By binding custom domains, you can allow users to access the functions that are deployed in Function Compute through the custom domains and to run functions with HTTP triggers. This approach helps you construct web services through Function Compute.
You can bind custom domains in Function Compute and map the paths to functions that are in different services. Then you can access the functions using the corresponding custom domains.
For example, assuming that you have a website with a domain name of
api.app.com. To achieve lower costs and higher scalability, you want to migrate the web services to Function Compute without affecting services to external users. To be more specific, you want to avoid changing the links associated with the external services. In this case, you can bind custom domains for your services.
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Build a web server based on HTTP triggers in advance. For more information about building a web server, see Tutorial: HTTP triggers.
Obtain or transfer the ICP registration for the domain names through Alibaba Cloud. For more information about ICP registration, see ICP registration guide.
Resolve the domain name to your endpoint. To be specific, resolve the CNAME records to the domain name that is pointed to the endpoint IP address. Set CNAME records before binding in Function Compute.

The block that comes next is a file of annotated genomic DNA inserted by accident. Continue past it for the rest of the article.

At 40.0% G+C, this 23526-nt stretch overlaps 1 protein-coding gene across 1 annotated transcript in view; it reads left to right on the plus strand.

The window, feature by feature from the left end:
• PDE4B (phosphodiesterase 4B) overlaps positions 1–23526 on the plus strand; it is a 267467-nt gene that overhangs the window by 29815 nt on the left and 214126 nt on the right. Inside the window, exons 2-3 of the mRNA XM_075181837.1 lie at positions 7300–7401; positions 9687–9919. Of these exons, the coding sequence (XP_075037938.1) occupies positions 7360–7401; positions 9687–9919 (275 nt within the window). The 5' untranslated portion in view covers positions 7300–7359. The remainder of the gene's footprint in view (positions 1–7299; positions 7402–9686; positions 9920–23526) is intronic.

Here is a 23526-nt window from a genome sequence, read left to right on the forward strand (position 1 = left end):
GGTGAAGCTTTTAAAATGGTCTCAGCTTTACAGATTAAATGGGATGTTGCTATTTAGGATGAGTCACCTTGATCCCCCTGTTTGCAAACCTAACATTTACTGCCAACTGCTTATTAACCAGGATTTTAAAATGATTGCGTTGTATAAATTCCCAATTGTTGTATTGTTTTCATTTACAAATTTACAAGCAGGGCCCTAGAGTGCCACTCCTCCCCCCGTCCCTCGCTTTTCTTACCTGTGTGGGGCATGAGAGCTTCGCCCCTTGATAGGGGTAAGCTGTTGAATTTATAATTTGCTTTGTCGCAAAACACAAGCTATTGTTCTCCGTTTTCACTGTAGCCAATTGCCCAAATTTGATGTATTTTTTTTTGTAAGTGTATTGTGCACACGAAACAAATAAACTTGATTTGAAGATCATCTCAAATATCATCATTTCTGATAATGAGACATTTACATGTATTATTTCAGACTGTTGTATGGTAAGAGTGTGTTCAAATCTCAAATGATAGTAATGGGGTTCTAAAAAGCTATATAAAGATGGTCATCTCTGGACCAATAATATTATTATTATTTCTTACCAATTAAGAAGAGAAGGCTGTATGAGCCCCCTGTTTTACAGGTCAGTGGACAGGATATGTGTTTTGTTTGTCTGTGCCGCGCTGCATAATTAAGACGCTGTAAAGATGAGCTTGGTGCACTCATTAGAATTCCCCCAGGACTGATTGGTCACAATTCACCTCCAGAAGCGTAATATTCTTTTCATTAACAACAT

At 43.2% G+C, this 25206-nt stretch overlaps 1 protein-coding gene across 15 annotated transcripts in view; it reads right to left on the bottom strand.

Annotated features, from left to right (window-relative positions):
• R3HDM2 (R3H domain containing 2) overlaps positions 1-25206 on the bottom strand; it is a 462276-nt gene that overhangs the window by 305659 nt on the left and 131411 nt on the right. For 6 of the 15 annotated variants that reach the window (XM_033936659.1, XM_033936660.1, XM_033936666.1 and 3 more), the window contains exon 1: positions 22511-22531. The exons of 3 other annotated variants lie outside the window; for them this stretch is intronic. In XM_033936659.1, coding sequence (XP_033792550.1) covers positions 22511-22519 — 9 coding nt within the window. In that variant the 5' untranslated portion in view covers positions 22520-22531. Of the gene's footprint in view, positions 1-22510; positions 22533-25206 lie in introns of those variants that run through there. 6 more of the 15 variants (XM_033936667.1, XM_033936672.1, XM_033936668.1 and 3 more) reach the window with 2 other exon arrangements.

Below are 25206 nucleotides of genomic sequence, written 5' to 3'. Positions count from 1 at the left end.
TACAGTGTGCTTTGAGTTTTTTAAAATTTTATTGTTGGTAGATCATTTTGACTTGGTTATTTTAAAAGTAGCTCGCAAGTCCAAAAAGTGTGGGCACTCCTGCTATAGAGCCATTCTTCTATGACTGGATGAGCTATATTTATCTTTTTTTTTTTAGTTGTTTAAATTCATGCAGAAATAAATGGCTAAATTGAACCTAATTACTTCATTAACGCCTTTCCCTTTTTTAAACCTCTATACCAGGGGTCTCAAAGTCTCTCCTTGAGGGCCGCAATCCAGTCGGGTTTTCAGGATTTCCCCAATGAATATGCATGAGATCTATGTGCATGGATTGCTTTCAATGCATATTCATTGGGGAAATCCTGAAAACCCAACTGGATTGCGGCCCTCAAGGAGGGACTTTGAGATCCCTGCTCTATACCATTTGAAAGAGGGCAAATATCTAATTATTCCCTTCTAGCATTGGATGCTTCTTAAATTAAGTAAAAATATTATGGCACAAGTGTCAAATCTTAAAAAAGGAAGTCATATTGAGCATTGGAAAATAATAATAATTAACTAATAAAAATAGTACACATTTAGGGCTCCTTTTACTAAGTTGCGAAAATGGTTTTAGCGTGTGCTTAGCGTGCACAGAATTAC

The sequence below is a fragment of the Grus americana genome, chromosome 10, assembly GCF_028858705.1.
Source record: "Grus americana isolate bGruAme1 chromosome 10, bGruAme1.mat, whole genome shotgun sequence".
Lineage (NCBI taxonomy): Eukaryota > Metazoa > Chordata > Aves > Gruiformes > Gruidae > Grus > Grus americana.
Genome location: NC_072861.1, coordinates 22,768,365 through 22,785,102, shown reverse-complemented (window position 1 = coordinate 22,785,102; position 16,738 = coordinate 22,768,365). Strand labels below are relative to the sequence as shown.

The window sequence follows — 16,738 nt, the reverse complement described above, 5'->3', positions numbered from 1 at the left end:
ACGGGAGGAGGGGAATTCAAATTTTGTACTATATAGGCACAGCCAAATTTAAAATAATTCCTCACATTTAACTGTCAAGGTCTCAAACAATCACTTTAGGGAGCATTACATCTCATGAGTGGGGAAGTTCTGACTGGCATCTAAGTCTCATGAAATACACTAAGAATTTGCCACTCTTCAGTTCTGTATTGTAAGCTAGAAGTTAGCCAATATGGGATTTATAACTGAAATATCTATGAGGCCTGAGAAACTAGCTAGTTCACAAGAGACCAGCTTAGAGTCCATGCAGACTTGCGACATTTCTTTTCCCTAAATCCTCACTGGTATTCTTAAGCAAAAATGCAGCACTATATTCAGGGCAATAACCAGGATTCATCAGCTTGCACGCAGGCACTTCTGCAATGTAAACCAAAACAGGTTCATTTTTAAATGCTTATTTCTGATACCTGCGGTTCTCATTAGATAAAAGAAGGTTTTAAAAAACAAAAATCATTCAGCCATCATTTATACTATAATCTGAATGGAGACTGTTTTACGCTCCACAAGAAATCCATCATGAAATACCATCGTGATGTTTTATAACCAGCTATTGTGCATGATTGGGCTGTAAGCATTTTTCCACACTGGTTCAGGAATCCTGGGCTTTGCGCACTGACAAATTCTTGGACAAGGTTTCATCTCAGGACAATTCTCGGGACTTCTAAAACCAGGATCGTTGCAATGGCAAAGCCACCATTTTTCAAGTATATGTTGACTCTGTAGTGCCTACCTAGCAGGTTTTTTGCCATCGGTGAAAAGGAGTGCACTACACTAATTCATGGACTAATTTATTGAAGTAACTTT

For example, if your domain name is
app.com, your account ID is 12345, and your Function Compute service is deployed in the China (Shanghai) region, then you must set the CNAME of
Bind the custom domain names in Function Compute, and map the paths to the functions.
Note: Functions that are bound to the same domain name must be deployed in the same region but can belong to different services.
For example, you can trigger the execution of
service1by the request path
“/a”and trigger the execution of
service2by the request path
Only functions that have HTTP triggers configured can be triggered for execution through custom domain names.
You must map the paths to the functions for the custom domain names. Executions of different functions are triggered by different request paths. Function Compute supports exact matching and fuzzy matching. Specific rules are as follows:
For exact matching, the actual request path must be exactly the same as the request path that is set. For example, if path
/a is set to trigger the execution of function f1 of service s1 (referred to as “s1/f1”) the path
/a/ cannot trigger the execution of f1.
It supports the wildcard character
* included only at the end of the path. For example,
/login/* represents all of the request paths. Specifically, the prefixes
/login/* are mapped to s2/f2. In this case, both
/login/b/c/d trigger the execution of f2.
- Matching priority: exact match first and then fuzzy match
- Matching algorithm: longest prefix match
Assuming that the domain name is
api.app.com, and the routing rules are as follows:
The matching results are as follows:
If you would like to use HTTPS protocol to access custom domain, you need upload the certificate and private key. The certificate and private key need to follow PEM format, and size of it should not exceed 4k.
Log on to the Go to the Function Compute console.
Click Custom Domain Management on the right of the home page to bind custom domain names and set routing rules. For more information, see the next section Routing rules.
For more information, see Binding custom domain names.
Contact Us if you have any further questions.